It was an insightful session, if not a revelatory one. No jaw-dropping surprises emerged, and no verdicts were handed down. But it became obvious that legislators are taking very seriously the idea of addressing these companies’ growing market domination. The hearing seemed like the first public step on a journey to determining if, how, why and when the US government may take antitrust action against some of its most prominent tech champions.
Any such action could have seismic effects across the business world. And the private markets are no exception.
The impacts of a potential reckoning for big tech wouldn’t be limited to big tech. That’s one of 10 things you need to know from the past week:
1. Monopoly musings
Any antitrust action could still take many different forms, up to and including forcing companies like Amazon and Google to break up their globe-spanning empires. What might it all mean for startups, venture capitalists and the rest of the private markets if the government opted to take that ultimate step?
One possibility is that some or all of these companies could be forced to auction off some of their assets, flooding the merger market with attractive options. A sale of Instagram, for instance, would likely draw a wee bit of interest. Or, perhaps high-profile subsidiaries like Instagram, YouTube and Amazon Web Services would instead spin out as their own companies, creating new, independent industry giants overnight.
If Amazon, Apple, Facebook and Google were compelled to reduce their acquisitive activity, it could eliminate some of the most sought-after exit routes for tech startups. And those companies haven’t been shy about dealmaking. Combined, the four have made 466 acquisitions since the start of 2010, according to PitchBook data, an average of almost one per week. (That includes deals made by AWS, but none of the companies’ other subsidiaries.)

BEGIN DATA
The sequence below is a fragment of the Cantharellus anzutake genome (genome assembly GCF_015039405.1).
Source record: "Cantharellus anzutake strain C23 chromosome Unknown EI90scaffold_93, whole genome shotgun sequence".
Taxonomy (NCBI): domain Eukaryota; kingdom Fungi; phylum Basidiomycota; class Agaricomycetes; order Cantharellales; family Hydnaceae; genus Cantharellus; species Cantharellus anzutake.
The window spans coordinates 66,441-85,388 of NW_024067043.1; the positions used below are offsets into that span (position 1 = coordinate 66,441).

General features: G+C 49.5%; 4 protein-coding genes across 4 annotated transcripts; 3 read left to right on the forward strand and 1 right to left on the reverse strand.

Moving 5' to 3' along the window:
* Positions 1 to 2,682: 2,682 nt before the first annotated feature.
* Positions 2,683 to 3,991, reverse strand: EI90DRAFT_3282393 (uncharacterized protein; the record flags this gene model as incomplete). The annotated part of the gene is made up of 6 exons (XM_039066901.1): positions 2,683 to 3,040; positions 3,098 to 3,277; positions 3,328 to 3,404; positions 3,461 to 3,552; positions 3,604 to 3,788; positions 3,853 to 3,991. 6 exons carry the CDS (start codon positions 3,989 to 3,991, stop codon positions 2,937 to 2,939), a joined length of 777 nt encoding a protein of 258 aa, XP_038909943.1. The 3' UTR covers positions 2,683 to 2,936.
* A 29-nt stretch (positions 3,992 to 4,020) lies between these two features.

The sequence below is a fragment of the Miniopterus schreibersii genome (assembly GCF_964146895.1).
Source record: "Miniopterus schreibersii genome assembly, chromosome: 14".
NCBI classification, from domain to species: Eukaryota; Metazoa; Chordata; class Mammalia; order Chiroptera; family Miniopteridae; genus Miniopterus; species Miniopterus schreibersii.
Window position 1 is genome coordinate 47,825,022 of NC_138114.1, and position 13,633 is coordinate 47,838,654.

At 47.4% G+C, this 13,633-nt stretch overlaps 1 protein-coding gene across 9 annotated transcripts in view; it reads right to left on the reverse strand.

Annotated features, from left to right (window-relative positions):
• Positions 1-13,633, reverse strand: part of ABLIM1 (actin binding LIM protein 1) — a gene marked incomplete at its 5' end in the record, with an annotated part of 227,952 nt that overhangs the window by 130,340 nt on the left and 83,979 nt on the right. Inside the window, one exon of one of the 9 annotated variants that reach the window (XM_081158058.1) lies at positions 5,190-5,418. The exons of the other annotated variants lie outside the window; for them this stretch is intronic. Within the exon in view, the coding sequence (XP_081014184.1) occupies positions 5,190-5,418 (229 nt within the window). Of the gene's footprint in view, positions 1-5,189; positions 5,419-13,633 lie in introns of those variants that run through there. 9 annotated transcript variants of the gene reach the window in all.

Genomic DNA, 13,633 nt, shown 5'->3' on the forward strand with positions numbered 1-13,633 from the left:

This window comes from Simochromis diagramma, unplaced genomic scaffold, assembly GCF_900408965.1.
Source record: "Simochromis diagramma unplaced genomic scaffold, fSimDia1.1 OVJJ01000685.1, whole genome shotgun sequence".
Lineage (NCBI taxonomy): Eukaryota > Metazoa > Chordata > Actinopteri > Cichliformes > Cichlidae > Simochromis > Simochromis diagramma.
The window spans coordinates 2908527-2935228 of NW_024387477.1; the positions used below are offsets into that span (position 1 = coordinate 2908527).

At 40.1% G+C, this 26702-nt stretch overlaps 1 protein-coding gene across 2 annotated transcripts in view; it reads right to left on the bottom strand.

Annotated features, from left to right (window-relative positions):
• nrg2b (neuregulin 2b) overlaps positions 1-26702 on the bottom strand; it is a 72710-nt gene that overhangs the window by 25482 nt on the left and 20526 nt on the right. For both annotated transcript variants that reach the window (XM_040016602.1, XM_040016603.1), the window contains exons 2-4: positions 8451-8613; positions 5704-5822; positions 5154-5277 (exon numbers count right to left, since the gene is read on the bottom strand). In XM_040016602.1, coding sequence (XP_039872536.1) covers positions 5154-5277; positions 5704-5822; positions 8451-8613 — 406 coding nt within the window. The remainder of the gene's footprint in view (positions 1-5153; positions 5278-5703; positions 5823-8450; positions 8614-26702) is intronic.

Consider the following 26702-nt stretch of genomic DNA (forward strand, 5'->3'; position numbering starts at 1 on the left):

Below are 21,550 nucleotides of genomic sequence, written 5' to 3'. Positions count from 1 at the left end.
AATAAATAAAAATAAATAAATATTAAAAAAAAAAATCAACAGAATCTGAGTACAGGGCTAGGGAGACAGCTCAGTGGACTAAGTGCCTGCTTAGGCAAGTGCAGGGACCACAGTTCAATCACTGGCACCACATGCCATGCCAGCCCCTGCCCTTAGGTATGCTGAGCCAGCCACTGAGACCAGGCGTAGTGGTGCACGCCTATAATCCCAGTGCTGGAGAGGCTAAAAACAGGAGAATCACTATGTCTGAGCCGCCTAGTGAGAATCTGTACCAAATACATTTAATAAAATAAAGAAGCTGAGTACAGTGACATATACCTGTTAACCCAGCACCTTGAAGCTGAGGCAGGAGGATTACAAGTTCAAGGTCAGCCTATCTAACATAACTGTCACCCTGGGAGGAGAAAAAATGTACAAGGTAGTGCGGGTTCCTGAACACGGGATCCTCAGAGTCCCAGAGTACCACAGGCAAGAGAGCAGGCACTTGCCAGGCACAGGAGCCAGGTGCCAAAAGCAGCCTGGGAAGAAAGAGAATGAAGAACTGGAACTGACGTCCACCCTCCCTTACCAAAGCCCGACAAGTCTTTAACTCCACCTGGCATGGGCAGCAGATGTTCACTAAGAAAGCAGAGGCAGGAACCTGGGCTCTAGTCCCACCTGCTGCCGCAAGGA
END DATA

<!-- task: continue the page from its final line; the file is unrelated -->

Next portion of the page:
Their absence from the takeover market would also present new opportunities for other firms and strategic investors. The private equity industry, for instance, has in recent years shown a growing appetite for tech deals. Perhaps tech-focused buyout firms such as Silver Lake and Vista Equity Partners would become even more popular options for founders and early investors who are eyeing an exit.
Antitrust action against the four tech behemoths could also cause companies in a wide array of other industries to breathe a sigh of relief, with the knowledge that a potentially terrifying competitor had been eliminated. Consider, for instance, how Amazon’s respective investments in Whole Foods and PillPack sent shock waves through the grocery and pharmacy spaces. These companies have the mass to shift the tides of other companies simply by their presence. The removal of that threat would alter the gravity of the whole M&A marketplace, causing changes big and small in how hundreds, perhaps thousands of other companies operate.